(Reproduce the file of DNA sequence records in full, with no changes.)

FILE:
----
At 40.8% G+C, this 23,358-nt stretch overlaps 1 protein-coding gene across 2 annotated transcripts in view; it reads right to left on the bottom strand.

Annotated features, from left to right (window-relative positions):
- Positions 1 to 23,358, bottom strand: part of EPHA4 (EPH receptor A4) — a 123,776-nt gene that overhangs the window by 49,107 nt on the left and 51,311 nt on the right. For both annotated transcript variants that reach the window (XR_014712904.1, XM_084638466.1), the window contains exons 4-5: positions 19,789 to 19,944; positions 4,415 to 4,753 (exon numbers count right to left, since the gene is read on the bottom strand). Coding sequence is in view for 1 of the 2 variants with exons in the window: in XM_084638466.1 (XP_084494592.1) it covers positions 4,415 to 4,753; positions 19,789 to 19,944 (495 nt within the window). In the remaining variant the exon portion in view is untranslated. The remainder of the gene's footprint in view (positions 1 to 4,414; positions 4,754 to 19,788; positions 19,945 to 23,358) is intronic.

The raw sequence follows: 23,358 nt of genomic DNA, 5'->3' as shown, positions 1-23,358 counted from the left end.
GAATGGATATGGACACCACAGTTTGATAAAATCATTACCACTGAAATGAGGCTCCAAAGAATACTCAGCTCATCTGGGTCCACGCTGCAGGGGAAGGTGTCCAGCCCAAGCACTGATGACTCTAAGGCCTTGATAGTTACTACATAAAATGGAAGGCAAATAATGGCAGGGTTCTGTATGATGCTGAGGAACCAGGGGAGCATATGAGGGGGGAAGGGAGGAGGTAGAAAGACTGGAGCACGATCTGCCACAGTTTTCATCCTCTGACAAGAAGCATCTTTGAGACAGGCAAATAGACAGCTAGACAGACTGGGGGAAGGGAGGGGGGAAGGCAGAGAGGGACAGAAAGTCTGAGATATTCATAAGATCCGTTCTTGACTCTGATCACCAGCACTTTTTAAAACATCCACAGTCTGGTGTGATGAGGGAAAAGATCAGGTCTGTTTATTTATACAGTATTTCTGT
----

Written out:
At 40.8% G+C, this 23,358-nt stretch overlaps 1 protein-coding gene across 2 annotated transcripts in view; it reads right to left on the bottom strand.

Annotated features, from left to right (window-relative positions):
- Positions 1 to 23,358, bottom strand: part of EPHA4 (EPH receptor A4) — a 123,776-nt gene that overhangs the window by 49,107 nt on the left and 51,311 nt on the right. For both annotated transcript variants that reach the window (XR_014712904.1, XM_084638466.1), the window contains exons 4-5: positions 19,789 to 19,944; positions 4,415 to 4,753 (exon numbers count right to left, since the gene is read on the bottom strand). Coding sequence is in view for 1 of the 2 variants with exons in the window: in XM_084638466.1 (XP_084494592.1) it covers positions 4,415 to 4,753; positions 19,789 to 19,944 (495 nt within the window). In the remaining variant the exon portion in view is untranslated. The remainder of the gene's footprint in view (positions 1 to 4,414; positions 4,754 to 19,788; positions 19,945 to 23,358) is intronic.

The raw sequence follows: 23,358 nt of genomic DNA, 5'->3' as shown, positions 1-23,358 counted from the left end.
GAATGGATATGGACACCACAGTTTGATAAAATCATTACCACTGAAATGAGGCTCCAAAGAATACTCAGCTCATCTGGGTCCACGCTGCAGGGGAAGGTGTCCAGCCCAAGCACTGATGACTCTAAGGCCTTGATAGTTACTACATAAAATGGAAGGCAAATAATGGCAGGGTTCTGTATGATGCTGAGGAACCAGGGGAGCATATGAGGGGGGAAGGGAGGAGGTAGAAAGACTGGAGCACGATCTGCCACAGTTTTCATCCTCTGACAAGAAGCATCTTTGAGACAGGCAAATAGACAGCTAGACAGACTGGGGGAAGGGAGGGGGGAAGGCAGAGAGGGACAGAAAGTCTGAGATATTCATAAGATCCGTTCTTGACTCTGATCACCAGCACTTTTTAAAACATCCACAGTCTGGTGTGATGAGGGAAAAGATCAGGTCTGTTTATTTATACAGTATTTCTGT